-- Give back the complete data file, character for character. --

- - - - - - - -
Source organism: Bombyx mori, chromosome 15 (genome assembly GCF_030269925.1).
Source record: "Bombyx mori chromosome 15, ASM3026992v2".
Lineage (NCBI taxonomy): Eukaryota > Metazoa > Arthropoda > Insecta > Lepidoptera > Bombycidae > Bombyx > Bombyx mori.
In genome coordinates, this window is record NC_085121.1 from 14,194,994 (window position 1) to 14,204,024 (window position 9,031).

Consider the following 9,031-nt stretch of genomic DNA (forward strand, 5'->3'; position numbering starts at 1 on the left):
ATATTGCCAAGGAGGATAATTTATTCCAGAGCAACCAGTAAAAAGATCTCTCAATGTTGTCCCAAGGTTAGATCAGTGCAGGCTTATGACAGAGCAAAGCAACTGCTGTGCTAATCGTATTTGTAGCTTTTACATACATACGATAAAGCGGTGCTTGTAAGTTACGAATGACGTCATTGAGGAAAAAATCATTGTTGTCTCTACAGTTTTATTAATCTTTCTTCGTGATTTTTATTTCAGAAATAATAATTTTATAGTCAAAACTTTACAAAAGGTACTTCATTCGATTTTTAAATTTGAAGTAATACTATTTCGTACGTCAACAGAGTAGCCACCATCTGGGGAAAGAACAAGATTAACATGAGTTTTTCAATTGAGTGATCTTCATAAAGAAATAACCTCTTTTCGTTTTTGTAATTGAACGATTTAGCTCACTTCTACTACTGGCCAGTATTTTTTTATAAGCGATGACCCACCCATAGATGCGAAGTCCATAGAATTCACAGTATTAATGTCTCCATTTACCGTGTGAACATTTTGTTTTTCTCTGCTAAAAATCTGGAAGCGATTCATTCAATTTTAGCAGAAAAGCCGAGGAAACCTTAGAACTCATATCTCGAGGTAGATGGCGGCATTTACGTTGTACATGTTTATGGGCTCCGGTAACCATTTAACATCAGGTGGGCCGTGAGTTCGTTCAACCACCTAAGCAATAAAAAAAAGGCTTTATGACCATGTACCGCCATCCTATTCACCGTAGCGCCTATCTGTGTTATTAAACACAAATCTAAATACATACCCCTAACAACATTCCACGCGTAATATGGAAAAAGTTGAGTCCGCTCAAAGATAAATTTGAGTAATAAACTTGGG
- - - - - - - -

Source organism: Bombyx mori, chromosome 15 (genome assembly GCF_030269925.1).
Source record: "Bombyx mori chromosome 15, ASM3026992v2".
Lineage (NCBI taxonomy): Eukaryota > Metazoa > Arthropoda > Insecta > Lepidoptera > Bombycidae > Bombyx > Bombyx mori.
In genome coordinates, this window is record NC_085121.1 from 14,194,994 (window position 1) to 14,204,024 (window position 9,031).

Consider the following 9,031-nt stretch of genomic DNA (forward strand, 5'->3'; position numbering starts at 1 on the left):
ATATTGCCAAGGAGGATAATTTATTCCAGAGCAACCAGTAAAAAGATCTCTCAATGTTGTCCCAAGGTTAGATCAGTGCAGGCTTATGACAGAGCAAAGCAACTGCTGTGCTAATCGTATTTGTAGCTTTTACATACATACGATAAAGCGGTGCTTGTAAGTTACGAATGACGTCATTGAGGAAAAAATCATTGTTGTCTCTACAGTTTTATTAATCTTTCTTCGTGATTTTTATTTCAGAAATAATAATTTTATAGTCAAAACTTTACAAAAGGTACTTCATTCGATTTTTAAATTTGAAGTAATACTATTTCGTACGTCAACAGAGTAGCCACCATCTGGGGAAAGAACAAGATTAACATGAGTTTTTCAATTGAGTGATCTTCATAAAGAAATAACCTCTTTTCGTTTTTGTAATTGAACGATTTAGCTCACTTCTACTACTGGCCAGTATTTTTTTATAAGCGATGACCCACCCATAGATGCGAAGTCCATAGAATTCACAGTATTAATGTCTCCATTTACCGTGTGAACATTTTGTTTTTCTCTGCTAAAAATCTGGAAGCGATTCATTCAATTTTAGCAGAAAAGCCGAGGAAACCTTAGAACTCATATCTCGAGGTAGATGGCGGCATTTACGTTGTACATGTTTATGGGCTCCGGTAACCATTTAACATCAGGTGGGCCGTGAGTTCGTTCAACCACCTAAGCAATAAAAAAAAGGCTTTATGACCATGTACCGCCATCCTATTCACCGTAGCGCCTATCTGTGTTATTAAACACAAATCTAAATACATACCCCTAACAACATTCCACGCGTAATATGGAAAAAGTTGAGTCCGCTCAAAGATAAATTTGAGTAATAAACTTGGG